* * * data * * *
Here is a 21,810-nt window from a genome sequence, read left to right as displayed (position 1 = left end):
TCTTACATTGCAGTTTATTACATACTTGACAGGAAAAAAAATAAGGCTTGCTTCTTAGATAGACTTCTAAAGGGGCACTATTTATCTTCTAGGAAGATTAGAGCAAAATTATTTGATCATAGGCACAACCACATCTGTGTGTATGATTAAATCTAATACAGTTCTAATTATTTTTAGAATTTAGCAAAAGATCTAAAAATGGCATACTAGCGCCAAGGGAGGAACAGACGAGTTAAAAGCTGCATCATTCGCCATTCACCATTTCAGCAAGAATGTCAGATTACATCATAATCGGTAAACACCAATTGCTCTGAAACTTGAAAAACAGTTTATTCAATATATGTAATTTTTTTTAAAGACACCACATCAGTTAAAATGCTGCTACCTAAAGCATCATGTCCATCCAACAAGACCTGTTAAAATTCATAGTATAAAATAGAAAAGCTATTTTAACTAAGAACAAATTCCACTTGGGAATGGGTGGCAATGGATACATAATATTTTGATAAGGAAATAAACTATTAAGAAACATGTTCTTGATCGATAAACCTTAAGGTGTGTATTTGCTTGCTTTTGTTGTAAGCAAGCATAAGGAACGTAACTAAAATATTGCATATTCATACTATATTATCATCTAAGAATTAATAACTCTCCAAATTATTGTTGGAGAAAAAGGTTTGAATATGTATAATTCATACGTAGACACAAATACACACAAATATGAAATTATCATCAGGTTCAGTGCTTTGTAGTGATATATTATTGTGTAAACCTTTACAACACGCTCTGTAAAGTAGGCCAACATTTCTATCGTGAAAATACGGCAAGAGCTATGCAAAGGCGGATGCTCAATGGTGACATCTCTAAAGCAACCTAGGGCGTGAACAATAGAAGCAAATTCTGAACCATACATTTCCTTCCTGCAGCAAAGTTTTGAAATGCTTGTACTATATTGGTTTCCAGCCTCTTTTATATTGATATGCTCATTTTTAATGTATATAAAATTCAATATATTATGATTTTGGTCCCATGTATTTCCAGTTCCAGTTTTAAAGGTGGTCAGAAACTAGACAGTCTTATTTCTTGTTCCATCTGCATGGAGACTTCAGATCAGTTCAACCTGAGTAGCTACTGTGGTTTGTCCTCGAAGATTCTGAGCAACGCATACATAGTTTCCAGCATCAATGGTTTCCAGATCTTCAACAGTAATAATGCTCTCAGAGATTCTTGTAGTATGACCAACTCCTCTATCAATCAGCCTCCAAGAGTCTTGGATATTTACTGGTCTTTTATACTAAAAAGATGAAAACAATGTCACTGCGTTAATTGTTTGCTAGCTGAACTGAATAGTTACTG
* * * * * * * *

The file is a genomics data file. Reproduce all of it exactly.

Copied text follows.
Here is a 21,810-nt window from a genome sequence, read left to right as displayed (position 1 = left end):
TCTTACATTGCAGTTTATTACATACTTGACAGGAAAAAAAATAAGGCTTGCTTCTTAGATAGACTTCTAAAGGGGCACTATTTATCTTCTAGGAAGATTAGAGCAAAATTATTTGATCATAGGCACAACCACATCTGTGTGTATGATTAAATCTAATACAGTTCTAATTATTTTTAGAATTTAGCAAAAGATCTAAAAATGGCATACTAGCGCCAAGGGAGGAACAGACGAGTTAAAAGCTGCATCATTCGCCATTCACCATTTCAGCAAGAATGTCAGATTACATCATAATCGGTAAACACCAATTGCTCTGAAACTTGAAAAACAGTTTATTCAATATATGTAATTTTTTTTAAAGACACCACATCAGTTAAAATGCTGCTACCTAAAGCATCATGTCCATCCAACAAGACCTGTTAAAATTCATAGTATAAAATAGAAAAGCTATTTTAACTAAGAACAAATTCCACTTGGGAATGGGTGGCAATGGATACATAATATTTTGATAAGGAAATAAACTATTAAGAAACATGTTCTTGATCGATAAACCTTAAGGTGTGTATTTGCTTGCTTTTGTTGTAAGCAAGCATAAGGAACGTAACTAAAATATTGCATATTCATACTATATTATCATCTAAGAATTAATAACTCTCCAAATTATTGTTGGAGAAAAAGGTTTGAATATGTATAATTCATACGTAGACACAAATACACACAAATATGAAATTATCATCAGGTTCAGTGCTTTGTAGTGATATATTATTGTGTAAACCTTTACAACACGCTCTGTAAAGTAGGCCAACATTTCTATCGTGAAAATACGGCAAGAGCTATGCAAAGGCGGATGCTCAATGGTGACATCTCTAAAGCAACCTAGGGCGTGAACAATAGAAGCAAATTCTGAACCATACATTTCCTTCCTGCAGCAAAGTTTTGAAATGCTTGTACTATATTGGTTTCCAGCCTCTTTTATATTGATATGCTCATTTTTAATGTATATAAAATTCAATATATTATGATTTTGGTCCCATGTATTTCCAGTTCCAGTTTTAAAGGTGGTCAGAAACTAGACAGTCTTATTTCTTGTTCCATCTGCATGGAGACTTCAGATCAGTTCAACCTGAGTAGCTACTGTGGTTTGTCCTCGAAGATTCTGAGCAACGCATACATAGTTTCCAGCATCAATGGTTTCCAGATCTTCAACAGTAATAATGCTCTCAGAGATTCTTGTAGTATGACCAACTCCTCTATCAATCAGCCTCCAAGAGTCTTGGATATTTACTGGTCTTTTATACTAAAAAGATGAAAACAATGTCACTGCGTTAATTGTTTGCTAGCTGAACTGAATAGTTACTG